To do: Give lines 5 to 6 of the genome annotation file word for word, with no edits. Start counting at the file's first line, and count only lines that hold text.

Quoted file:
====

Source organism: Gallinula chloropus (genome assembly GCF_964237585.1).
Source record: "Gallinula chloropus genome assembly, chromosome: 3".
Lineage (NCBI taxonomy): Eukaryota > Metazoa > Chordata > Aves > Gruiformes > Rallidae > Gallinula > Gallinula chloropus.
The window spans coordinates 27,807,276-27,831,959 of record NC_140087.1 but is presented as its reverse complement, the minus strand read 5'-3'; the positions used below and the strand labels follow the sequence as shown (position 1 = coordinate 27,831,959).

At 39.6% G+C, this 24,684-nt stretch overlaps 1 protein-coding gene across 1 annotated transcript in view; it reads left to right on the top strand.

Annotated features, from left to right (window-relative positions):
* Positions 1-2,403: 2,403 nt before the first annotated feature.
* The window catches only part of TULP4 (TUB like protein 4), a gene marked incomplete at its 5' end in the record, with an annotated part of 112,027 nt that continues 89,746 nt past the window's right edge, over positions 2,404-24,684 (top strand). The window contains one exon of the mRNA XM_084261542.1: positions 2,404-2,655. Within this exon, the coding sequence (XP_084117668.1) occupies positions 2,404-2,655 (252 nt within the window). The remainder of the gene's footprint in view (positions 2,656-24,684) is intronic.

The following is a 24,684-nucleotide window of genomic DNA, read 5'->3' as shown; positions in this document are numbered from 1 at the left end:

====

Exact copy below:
At 39.6% G+C, this 24,684-nt stretch overlaps 1 protein-coding gene across 1 annotated transcript in view; it reads left to right on the top strand.

Annotated features, from left to right (window-relative positions):